23
Fri, Feb

  • "Antelope Perfume" Keeps Flies Away From Cows

    In Africa, tsetse flies transfer the sleeping sickness also to cattle. This leads to huge losses in milk, meat and manpower. The damage in Africa is estimated to be about 4.6 billion US dollars each year. Prof. Dr. Christian Borgemeister from the Center for Development Research (ZEF) at the University of Bonn and his colleagues from Kenya and the UK have developed an innovative way of preventing the disease. The scientists took advantage of the fact that tsetse flies avoid waterbucks, a widespread antelope species in Africa. The scientists imitated the smell of these antelopes. If the cattle were equipped with collars containing the defense agent, more than 80 percent of the cattle were spared from the feared infection. This research results are presented in "PLOS Neglected Tropical Diseases".

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  • Regreening the Planet Could Account for One-Third of Climate Mitigation

    Planting trees, restoring peatlands, and better land management could provide 37 percent of the greenhouse gas mitigation needed between now and 2030 to keep global warming to 2 degrees Celsius, according to a new study published in the Proceedings for the National Academy of Sciences.

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  • Study Estimates about 2.1 Million People using Wells High in Arsenic

    Most Arsenic Presumed to be From Naturally Occurring Sources

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  • New Amazon Threat? Deforestation From Mining

    Surprising amount of rainforest loss occurs on – and off – mining leases, new study finds

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  • Living Mulch Builds Profits, Soil

    Living mulch functions like mulch on any farm or garden except — it’s alive. No, it’s not out of the latest horror movie; living mulch is a system farmers can use to benefit both profits and the soil. While the system has been around for a while, scientists at the University of Georgia are making it more efficient and sustainable.

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  • Future Temperature and Soil Moisture May Alter Location of Agricultural Regions

    Future high temperature extremes and soil moisture conditions may cause some regions to become more suitable for rainfed, or non-irrigated, agriculture, while causing other areas to lose suitable farmland, according to a new U.S. Geological Survey study.  

    These future conditions will cause an overall increase in the area suitable to support rainfed agriculture within dryland areas. Increases are projected in North America, western Asia, eastern Asia and South America. In contrast, suitable areas are projected to decline in European dryland areas.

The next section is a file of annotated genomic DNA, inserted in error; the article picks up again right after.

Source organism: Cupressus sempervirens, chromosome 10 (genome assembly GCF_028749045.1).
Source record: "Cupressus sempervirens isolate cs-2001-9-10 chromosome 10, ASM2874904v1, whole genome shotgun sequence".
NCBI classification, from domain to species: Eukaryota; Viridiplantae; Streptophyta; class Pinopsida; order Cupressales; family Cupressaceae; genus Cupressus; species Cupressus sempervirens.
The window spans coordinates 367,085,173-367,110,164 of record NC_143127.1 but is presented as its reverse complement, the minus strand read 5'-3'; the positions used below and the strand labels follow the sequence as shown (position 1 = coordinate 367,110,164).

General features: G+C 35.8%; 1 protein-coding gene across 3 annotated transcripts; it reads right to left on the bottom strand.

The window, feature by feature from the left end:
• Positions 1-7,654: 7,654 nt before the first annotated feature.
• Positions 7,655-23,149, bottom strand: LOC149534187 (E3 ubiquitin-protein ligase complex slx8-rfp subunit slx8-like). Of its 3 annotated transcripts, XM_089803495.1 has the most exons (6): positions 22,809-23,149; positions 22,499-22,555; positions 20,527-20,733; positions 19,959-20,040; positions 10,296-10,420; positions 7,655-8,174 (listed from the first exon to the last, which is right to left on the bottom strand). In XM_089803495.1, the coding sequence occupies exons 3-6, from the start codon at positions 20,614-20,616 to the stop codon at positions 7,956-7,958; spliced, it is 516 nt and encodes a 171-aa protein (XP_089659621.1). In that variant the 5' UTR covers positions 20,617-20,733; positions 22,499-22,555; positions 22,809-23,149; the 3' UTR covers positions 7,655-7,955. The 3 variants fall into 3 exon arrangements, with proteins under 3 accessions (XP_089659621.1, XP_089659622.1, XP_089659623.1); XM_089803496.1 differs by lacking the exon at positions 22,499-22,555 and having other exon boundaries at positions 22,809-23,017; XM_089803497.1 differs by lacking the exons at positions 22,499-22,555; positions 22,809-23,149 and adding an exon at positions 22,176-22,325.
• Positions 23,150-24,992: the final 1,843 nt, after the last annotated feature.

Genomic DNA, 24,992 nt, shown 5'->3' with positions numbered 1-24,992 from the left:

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  • Volcanic Eruptions Linked to Social Unrest in Ancient Egypt

    Around 245 BCE Ptolemy III, ruler of the Ptolemaic Kingdom in Egypt, made a decision that still puzzles many historians: After pursuing a successful military campaign against the kingdom’s nemesis, the Seleucid Empire, centred mainly in present-day Syria and Iraq, the king suddenly decided to return home. This about-face “changed everything about Near-East history,” says Joseph Manning, a historian at Yale University.

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  • Climate change predicted to reduce size, stature of dominant Midwest plant, collaborative study finds

    The economically important big bluestem grass — a dominant prairie grass and a major forage grass for cattle — is predicted to reduce its growth and stature by up to 60 percent percent in the next 75 years because of climate change, according to a study involving Kansas State University researchers.

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  • Grazing Horses on Better Pastures

    When you picture a horse, you may imagine it grazing contentedly in a grassy pasture. Grazing lets horses move around naturally outdoors and socialize with other horses. And grass is an easily available, nutritious feed that horses like eating. If you have the land, providing pasture for horses is less costly than buying hay.

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  • Protein Restricts Sap Uptake By Aphids

    Researchers at Umeå University and Wageningen University have discovered how plants can defend themselves against aphids. They recorded aphid behavior on video, and identified a plant protein that keeps aphids from feeding. The results have been published in the journal the Plant Cell.

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